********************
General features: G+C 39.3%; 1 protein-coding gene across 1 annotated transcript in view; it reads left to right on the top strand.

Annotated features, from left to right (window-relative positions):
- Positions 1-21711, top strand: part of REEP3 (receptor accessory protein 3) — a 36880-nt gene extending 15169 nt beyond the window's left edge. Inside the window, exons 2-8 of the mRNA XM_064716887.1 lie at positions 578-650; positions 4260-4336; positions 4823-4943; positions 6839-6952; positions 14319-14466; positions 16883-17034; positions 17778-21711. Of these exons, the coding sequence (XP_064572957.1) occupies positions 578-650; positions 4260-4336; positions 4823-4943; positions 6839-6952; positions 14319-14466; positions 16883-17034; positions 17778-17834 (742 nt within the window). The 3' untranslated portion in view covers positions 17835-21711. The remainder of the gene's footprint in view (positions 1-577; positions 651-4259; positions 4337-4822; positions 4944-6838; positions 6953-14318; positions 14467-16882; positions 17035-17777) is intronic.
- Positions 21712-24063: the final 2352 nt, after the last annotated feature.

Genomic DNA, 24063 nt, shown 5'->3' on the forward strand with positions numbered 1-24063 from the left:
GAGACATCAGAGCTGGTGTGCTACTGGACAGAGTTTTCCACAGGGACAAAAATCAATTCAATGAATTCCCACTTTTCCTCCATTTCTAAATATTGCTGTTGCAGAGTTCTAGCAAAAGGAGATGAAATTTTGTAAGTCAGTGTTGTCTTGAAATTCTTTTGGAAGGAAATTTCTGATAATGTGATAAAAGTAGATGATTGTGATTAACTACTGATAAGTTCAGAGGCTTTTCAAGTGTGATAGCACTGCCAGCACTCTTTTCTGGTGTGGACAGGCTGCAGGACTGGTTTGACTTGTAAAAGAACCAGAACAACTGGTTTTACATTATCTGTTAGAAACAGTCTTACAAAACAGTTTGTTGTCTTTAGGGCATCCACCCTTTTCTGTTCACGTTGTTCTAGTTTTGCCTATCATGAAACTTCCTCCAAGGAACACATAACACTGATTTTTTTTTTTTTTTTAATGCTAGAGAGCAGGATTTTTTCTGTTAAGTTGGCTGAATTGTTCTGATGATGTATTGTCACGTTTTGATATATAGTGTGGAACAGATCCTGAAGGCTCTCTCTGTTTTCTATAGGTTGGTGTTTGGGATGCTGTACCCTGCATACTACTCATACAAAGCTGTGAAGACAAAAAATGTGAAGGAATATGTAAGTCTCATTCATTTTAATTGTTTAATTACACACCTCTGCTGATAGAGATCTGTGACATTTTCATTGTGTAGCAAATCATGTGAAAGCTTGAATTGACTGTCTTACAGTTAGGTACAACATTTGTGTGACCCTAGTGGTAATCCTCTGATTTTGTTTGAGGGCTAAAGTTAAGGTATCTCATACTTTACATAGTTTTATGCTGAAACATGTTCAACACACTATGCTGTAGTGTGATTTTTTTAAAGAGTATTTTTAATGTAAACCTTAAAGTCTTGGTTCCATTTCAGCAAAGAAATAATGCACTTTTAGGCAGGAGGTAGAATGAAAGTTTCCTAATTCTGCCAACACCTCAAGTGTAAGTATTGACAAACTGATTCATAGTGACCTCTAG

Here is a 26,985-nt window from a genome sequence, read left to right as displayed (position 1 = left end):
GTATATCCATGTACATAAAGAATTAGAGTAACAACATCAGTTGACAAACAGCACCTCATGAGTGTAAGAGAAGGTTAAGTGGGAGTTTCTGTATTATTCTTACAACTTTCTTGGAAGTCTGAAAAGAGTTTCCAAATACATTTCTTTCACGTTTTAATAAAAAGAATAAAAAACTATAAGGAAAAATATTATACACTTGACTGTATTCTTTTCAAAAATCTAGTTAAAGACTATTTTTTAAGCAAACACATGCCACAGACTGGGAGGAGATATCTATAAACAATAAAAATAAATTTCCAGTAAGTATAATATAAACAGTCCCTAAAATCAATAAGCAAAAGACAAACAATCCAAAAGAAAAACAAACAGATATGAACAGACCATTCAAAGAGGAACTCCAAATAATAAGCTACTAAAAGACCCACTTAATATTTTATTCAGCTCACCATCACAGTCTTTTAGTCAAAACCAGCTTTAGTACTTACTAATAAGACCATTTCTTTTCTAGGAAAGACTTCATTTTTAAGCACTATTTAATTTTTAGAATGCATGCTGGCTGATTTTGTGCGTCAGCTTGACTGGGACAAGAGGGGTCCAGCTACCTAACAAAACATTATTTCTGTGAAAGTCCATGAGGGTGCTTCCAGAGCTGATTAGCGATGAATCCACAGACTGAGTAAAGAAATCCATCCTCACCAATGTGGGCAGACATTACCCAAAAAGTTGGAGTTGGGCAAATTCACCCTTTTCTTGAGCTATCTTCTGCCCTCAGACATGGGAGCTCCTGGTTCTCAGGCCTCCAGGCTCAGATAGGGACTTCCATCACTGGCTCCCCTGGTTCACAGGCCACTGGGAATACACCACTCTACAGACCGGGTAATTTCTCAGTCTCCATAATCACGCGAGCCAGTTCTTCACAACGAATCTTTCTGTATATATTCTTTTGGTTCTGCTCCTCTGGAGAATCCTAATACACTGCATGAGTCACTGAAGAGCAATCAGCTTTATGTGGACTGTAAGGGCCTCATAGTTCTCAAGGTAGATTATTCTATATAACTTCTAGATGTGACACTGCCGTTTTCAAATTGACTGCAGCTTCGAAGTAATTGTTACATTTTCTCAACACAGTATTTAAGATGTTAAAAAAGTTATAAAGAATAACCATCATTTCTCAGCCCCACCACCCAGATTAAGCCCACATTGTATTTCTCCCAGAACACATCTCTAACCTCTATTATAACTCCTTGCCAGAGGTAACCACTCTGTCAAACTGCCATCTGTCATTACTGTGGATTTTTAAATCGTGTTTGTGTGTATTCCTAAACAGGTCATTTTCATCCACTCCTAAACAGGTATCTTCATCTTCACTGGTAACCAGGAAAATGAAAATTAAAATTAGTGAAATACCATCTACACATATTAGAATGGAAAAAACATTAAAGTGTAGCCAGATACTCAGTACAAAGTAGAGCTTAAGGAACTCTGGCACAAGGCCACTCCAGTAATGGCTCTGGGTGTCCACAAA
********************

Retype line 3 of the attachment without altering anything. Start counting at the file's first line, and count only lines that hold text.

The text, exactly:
- Positions 1-21711, top strand: part of REEP3 (receptor accessory protein 3) — a 36880-nt gene extending 15169 nt beyond the window's left edge. Inside the window, exons 2-8 of the mRNA XM_064716887.1 lie at positions 578-650; positions 4260-4336; positions 4823-4943; positions 6839-6952; positions 14319-14466; positions 16883-17034; positions 17778-21711. Of these exons, the coding sequence (XP_064572957.1) occupies positions 578-650; positions 4260-4336; positions 4823-4943; positions 6839-6952; positions 14319-14466; positions 16883-17034; positions 17778-17834 (742 nt within the window). The 3' untranslated portion in view covers positions 17835-21711. The remainder of the gene's footprint in view (positions 1-577; positions 651-4259; positions 4337-4822; positions 4944-6838; positions 6953-14318; positions 14467-16882; positions 17035-17777) is intronic.